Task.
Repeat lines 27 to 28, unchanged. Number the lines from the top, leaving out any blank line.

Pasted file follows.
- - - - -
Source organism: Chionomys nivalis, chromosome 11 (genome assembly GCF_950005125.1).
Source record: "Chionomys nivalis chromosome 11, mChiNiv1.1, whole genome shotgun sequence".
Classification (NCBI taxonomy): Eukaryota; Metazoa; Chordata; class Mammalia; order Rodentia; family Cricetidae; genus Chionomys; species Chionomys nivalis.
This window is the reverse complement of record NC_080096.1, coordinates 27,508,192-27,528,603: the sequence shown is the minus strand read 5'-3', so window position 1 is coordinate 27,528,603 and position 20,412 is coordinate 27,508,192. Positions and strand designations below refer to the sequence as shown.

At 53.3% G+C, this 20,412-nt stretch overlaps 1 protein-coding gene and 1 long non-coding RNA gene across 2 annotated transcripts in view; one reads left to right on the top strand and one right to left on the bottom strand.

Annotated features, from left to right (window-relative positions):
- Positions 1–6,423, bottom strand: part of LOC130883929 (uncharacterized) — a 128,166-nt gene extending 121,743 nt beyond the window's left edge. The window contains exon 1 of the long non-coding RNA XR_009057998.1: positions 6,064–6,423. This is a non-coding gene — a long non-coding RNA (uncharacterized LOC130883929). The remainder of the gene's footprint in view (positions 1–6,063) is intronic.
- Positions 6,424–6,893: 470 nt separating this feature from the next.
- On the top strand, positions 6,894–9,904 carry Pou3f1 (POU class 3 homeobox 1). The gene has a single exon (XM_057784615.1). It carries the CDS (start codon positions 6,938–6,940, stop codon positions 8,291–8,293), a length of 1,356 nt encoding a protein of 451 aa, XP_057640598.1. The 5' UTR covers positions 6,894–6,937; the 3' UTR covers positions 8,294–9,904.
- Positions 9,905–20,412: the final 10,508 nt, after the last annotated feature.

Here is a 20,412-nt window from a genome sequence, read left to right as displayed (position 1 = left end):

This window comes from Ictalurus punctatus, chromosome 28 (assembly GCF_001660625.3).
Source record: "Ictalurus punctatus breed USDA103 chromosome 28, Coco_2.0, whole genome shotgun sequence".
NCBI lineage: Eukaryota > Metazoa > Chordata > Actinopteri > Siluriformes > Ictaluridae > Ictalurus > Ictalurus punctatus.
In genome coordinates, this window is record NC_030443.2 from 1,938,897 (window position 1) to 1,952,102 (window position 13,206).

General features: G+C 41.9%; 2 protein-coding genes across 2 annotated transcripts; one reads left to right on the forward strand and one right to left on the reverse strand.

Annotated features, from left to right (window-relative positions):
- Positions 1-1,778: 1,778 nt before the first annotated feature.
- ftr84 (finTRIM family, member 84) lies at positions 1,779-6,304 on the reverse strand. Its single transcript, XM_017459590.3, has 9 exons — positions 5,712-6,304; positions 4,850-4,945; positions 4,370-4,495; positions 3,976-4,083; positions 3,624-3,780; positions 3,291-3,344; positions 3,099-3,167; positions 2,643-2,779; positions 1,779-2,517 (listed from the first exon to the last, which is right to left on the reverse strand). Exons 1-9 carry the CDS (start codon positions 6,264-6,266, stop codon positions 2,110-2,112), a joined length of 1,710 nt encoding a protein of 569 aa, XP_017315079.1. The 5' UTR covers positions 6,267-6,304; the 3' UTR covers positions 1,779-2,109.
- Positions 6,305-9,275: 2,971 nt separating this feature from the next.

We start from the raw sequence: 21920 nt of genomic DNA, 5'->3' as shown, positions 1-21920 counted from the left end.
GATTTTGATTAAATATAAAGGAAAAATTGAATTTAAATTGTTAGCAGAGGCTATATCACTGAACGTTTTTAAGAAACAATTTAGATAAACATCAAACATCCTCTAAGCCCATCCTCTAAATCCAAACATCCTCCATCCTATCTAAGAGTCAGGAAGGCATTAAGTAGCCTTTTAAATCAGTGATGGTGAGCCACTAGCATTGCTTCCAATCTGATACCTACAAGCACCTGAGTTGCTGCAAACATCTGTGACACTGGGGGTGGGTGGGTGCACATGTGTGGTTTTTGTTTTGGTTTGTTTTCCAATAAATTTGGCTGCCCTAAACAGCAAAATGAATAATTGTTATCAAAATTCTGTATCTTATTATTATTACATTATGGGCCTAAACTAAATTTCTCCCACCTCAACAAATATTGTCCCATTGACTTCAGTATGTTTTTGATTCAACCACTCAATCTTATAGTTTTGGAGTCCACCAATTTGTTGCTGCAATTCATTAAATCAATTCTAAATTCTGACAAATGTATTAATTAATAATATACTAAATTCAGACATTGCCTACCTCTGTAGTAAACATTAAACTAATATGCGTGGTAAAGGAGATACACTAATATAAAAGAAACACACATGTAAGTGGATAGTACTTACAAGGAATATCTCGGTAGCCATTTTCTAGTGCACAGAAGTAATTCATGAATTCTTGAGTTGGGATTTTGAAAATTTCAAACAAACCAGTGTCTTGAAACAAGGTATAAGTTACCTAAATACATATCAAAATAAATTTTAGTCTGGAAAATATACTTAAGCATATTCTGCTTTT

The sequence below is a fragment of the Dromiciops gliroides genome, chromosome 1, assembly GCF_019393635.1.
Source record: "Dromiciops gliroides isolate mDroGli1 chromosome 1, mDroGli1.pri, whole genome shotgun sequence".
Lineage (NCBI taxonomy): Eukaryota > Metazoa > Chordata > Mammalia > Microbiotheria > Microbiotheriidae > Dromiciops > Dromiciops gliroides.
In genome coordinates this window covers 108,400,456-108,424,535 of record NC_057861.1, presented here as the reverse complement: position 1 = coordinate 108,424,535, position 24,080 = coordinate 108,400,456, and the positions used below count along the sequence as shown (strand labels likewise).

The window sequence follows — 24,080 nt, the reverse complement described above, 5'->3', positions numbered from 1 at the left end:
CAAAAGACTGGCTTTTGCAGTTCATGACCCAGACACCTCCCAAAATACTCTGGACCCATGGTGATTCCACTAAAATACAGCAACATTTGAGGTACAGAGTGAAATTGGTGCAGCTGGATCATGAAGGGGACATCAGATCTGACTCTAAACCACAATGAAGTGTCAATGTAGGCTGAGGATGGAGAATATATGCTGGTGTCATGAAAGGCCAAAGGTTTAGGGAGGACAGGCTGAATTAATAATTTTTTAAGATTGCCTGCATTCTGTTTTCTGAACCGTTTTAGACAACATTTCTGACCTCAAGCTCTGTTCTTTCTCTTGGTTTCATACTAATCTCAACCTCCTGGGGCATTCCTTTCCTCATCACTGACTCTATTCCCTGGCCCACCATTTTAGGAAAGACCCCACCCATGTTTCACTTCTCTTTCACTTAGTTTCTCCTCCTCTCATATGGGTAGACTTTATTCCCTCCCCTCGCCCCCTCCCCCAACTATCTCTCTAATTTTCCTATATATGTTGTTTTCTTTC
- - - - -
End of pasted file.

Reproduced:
The window sequence follows — 24,080 nt, the reverse complement described above, 5'->3', positions numbered from 1 at the left end:
CAAAAGACTGGCTTTTGCAGTTCATGACCCAGACACCTCCCAAAATACTCTGGACCCATGGTGATTCCACTAAAATACAGCAACATTTGAGGTACAGAGTGAAATTGGTGCAGCTGGATCATGAAGGGGACATCAGATCTGACTCTAAACCACAATGAAGTGTCAATGTAGGCTGAGGATGGAGAATATATGCTGGTGTCATGAAAGGCCAAAGGTTTAGGGAGGACAGGCTGAATTAATAATTTTTTAAGATTGCCTGCATTCTGTTTTCTGAACCGTTTTAGACAACATTTCTGACCTCAAGCTCTGTTCTTTCTCTTGGTTTCATACTAATCTCAACCTCCTGGGGCATTCCTTTCCTCATCACTGACTCTATTCCCTGGCCCACCATTTTAGGAAAGACCCCACCCATGTTTCACTTCTCTTTCACTTAGTTTCTCCTCCTCTCATATGGGTAGACTTTATTCCCTCCCCTCGCCCCCTCCCCCAACTATCTCTCTAATTTTCCTATATATGTTGTTTTCTTTC